Chicago Executives Talk the Business of Black Wealth at the Titans of Industry

Titans of Industry — a wealth and wisdom speaker series — came to Chicago on Wednesday, bringing out the city’s great business minds for a discussion on building and maintaining long-term wealth in the Black community.
Powered by Real Times Media and sponsored by Prudential, the event featured Prudential vice president of financial reporting Maurice Kuykendoll, Global Automotive Alliance chairman and CEO William F. Pickard, financial strategist and Xerox corporate controller Ingrid L. Morris, McLaurin Development Partners owner Zeb McLaurin, and Chicago Urban League president and CEO Shari Runner. The series came to Chicago after having much success in Detroit, Charlotte, Houston, Atlanta, and at Prudential’s headquarters in Newark.
Emmy award-winning journalist Ed Gordon moderated the discussion ranging from success in corporate America, entrepreneurial endeavors, community support, personal and business financial goals, and mentorship. A common thread throughout discussion topics was the importance of making financial planning a priority.
Studies show that poor planning can be a serious detriment to a family’s financial position. A recent Prudential study shows that although African-Americans are optimistic about their finances, failure to consistently plan for the future can come into play. Not taking advantage of financial and investment tools that help with retirement planning negatively affects long-term wealth creation.
Some of this avoidance comes from not having adequate knowledge of how to plan. One in five survey respondents gave themselves a grade of “F” on their knowledge of investing, planning for wealth transfer or leaving money to the next generation, and saving or investing for a child’s education.
That kind of knowledge is key to financial wealth, experts say, but is not always passed on when parents don’t have a strong hold on financial planning concepts, leaving future generations to make similar mistakes.

A Change in Mindset

“Not all of the bad decisions are because people want to be broke,” Kuykendoll said. “I don’t know a lot of people that just want to be broke, but sometimes those tools aren’t there naturally.”
Pickard said that the greatest change to the Black community will come from a change in mindset, making finances a priority.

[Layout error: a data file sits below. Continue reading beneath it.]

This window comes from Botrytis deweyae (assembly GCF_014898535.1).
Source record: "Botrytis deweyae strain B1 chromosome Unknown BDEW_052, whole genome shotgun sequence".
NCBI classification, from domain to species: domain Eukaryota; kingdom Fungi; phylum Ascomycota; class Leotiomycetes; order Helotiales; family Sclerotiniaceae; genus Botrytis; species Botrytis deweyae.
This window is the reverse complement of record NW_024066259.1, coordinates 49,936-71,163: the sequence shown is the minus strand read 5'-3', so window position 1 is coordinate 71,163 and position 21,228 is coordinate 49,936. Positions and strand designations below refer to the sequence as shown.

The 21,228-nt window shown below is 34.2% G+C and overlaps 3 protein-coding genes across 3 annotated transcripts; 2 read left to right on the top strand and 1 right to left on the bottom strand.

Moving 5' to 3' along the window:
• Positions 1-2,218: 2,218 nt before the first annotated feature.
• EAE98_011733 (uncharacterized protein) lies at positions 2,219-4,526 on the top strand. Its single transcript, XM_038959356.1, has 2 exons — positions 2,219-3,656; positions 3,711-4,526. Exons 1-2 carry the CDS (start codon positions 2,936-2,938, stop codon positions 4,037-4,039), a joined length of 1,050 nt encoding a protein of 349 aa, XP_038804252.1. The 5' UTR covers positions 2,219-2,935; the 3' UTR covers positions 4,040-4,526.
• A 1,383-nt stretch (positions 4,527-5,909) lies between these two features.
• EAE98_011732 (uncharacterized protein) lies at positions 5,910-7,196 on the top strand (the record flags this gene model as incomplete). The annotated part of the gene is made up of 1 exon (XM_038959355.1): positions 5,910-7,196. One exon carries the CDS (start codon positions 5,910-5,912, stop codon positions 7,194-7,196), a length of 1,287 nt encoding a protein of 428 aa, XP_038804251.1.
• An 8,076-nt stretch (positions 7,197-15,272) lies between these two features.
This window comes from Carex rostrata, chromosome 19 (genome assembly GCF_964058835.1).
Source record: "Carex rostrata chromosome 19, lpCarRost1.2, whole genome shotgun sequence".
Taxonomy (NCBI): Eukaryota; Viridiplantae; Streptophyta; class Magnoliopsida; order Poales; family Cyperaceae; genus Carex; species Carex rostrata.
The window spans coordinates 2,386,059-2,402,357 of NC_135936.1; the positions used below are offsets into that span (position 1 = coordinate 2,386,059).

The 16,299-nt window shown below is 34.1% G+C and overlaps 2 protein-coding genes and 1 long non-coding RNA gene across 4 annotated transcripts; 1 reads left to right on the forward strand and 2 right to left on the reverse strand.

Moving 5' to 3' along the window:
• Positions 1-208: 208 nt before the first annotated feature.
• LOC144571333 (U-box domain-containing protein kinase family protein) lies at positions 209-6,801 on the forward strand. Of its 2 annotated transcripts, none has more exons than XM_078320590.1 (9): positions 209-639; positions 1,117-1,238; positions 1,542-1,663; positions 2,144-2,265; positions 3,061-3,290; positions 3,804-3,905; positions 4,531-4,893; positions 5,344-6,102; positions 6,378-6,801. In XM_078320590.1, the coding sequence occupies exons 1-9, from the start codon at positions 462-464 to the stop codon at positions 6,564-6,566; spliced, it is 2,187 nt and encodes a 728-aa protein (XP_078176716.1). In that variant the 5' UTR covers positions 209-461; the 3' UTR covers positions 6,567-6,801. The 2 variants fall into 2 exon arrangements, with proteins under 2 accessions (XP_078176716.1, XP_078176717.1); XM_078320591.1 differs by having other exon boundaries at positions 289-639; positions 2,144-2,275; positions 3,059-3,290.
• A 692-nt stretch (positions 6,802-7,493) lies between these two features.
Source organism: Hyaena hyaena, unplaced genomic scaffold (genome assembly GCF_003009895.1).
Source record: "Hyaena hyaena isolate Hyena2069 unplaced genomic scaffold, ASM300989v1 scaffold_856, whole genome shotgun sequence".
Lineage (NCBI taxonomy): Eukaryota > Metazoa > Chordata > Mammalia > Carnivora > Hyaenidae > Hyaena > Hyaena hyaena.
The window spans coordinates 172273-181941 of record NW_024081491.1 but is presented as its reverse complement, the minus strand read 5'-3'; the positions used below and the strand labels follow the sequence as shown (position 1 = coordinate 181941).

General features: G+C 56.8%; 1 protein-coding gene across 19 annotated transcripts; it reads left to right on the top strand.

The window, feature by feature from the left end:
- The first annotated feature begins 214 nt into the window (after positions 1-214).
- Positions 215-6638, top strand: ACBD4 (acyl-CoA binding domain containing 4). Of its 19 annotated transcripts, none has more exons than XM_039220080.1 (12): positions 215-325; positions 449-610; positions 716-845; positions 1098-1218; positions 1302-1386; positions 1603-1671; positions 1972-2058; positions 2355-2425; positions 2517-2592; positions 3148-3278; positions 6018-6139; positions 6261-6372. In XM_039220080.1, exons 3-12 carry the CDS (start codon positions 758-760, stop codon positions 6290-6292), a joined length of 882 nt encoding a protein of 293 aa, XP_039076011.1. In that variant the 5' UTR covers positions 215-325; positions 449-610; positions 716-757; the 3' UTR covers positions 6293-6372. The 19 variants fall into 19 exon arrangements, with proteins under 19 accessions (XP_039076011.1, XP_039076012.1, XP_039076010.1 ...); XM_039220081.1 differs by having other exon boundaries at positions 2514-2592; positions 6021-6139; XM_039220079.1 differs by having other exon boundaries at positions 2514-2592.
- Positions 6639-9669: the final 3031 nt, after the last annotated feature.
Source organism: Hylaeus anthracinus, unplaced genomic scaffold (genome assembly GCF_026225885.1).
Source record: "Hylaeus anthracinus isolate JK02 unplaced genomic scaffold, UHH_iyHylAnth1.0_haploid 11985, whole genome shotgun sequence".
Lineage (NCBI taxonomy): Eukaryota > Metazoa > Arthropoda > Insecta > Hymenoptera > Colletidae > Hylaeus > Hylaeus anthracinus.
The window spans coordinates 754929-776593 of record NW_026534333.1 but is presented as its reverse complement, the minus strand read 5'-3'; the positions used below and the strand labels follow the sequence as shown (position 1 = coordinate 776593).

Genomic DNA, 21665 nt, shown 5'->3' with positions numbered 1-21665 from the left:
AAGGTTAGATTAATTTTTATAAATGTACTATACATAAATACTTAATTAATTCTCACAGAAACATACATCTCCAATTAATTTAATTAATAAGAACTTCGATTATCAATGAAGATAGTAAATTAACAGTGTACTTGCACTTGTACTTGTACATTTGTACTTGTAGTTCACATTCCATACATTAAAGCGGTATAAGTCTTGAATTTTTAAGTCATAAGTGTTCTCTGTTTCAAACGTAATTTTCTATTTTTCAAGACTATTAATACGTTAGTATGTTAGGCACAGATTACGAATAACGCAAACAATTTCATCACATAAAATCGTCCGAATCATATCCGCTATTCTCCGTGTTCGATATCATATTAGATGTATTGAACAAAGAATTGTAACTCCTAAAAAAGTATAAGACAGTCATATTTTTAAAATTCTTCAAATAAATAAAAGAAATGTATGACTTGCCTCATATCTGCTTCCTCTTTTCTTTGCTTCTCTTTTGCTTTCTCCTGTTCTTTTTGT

“Our greatest challenge is our mindset. We must understand that the business of America is business,” Pickard said. “We’re buying what we want and begging for what we need.”
Another discussion topic surrounded the importance of supporting Black businesses to build up community economies. Kuykendoll suggested Black Americans institute an economic policy that countries use to become more financially dependent.
“One of the ways that lots of countries develop is called import substitution: You take something that you used to have to spend a lot of money for and they start developing it themselves internally,” Kuykendoll said. “We all have that opportunity in the decisions that we make and in the purchases that we do to support Black business.”
For those who are or will become business owners, handling debt is an important skill for longevity in business.
“If you’re going to become an entrepreneur, you have to learn how to manage debt,” McLaurin said. “You are not in business if you don’t have some of it, so you can’t be afraid of it. It’s how you deal with it.”
Once you reach a level of success, Morris said keeping your proverbial seat at the table comes from knowing the numbers in business.
“Know the numbers, understand the risk, quantify it,” Morris said. “So that when you are in a position where you get access, you know your numbers because that is what’s going to keep you in the room, once you get in there.”
Although the road to wealth varies, Runner said that the methodology to get there remains the same.
“Wealth creation takes on many forms,” Runner said. “And we have to focus on that as a community. We’re not all entrepreneurs, we’re not all corporate citizens, we’re not all in government business, but we all have a passion and the ability to lift our community up. We have to be conscious of it so we can pass it along to the next generation and stop the cycle of poverty.”
To get started on your road to building financial wealth, contact a Prudential representative at
Craving more? View videos from the event below.


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